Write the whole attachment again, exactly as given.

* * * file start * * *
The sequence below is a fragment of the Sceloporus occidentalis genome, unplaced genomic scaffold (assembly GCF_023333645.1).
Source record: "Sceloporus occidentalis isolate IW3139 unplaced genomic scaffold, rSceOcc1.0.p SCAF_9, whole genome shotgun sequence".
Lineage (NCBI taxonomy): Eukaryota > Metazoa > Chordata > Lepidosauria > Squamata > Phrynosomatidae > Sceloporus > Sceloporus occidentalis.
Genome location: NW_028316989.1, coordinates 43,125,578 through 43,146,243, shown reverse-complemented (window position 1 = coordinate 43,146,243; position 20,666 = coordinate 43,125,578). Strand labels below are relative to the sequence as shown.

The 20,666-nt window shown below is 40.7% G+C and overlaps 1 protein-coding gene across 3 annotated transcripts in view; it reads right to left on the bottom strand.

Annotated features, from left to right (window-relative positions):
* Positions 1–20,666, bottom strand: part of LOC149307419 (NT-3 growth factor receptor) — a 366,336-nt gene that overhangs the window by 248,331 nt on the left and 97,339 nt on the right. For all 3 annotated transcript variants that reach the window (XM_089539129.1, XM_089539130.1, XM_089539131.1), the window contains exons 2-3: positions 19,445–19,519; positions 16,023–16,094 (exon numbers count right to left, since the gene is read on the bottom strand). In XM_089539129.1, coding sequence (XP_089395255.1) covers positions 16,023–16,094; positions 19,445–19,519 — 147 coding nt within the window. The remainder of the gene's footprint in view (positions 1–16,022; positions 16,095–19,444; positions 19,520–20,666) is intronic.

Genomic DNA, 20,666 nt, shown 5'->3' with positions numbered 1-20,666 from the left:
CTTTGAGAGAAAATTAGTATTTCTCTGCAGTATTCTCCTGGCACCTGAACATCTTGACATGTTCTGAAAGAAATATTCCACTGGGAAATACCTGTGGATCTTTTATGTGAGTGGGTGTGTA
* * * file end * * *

The sequence below is a fragment of the Sceloporus occidentalis genome, unplaced genomic scaffold (assembly GCF_023333645.1).
Source record: "Sceloporus occidentalis isolate IW3139 unplaced genomic scaffold, rSceOcc1.0.p SCAF_9, whole genome shotgun sequence".
Lineage (NCBI taxonomy): Eukaryota > Metazoa > Chordata > Lepidosauria > Squamata > Phrynosomatidae > Sceloporus > Sceloporus occidentalis.
Genome location: NW_028316989.1, coordinates 43,125,578 through 43,146,243, shown reverse-complemented (window position 1 = coordinate 43,146,243; position 20,666 = coordinate 43,125,578). Strand labels below are relative to the sequence as shown.

The 20,666-nt window shown below is 40.7% G+C and overlaps 1 protein-coding gene across 3 annotated transcripts in view; it reads right to left on the bottom strand.

Annotated features, from left to right (window-relative positions):
* Positions 1–20,666, bottom strand: part of LOC149307419 (NT-3 growth factor receptor) — a 366,336-nt gene that overhangs the window by 248,331 nt on the left and 97,339 nt on the right. For all 3 annotated transcript variants that reach the window (XM_089539129.1, XM_089539130.1, XM_089539131.1), the window contains exons 2-3: positions 19,445–19,519; positions 16,023–16,094 (exon numbers count right to left, since the gene is read on the bottom strand). In XM_089539129.1, coding sequence (XP_089395255.1) covers positions 16,023–16,094; positions 19,445–19,519 — 147 coding nt within the window. The remainder of the gene's footprint in view (positions 1–16,022; positions 16,095–19,444; positions 19,520–20,666) is intronic.

Genomic DNA, 20,666 nt, shown 5'->3' with positions numbered 1-20,666 from the left:
CTTTGAGAGAAAATTAGTATTTCTCTGCAGTATTCTCCTGGCACCTGAACATCTTGACATGTTCTGAAAGAAATATTCCACTGGGAAATACCTGTGGATCTTTTATGTGAGTGGGTGTGTA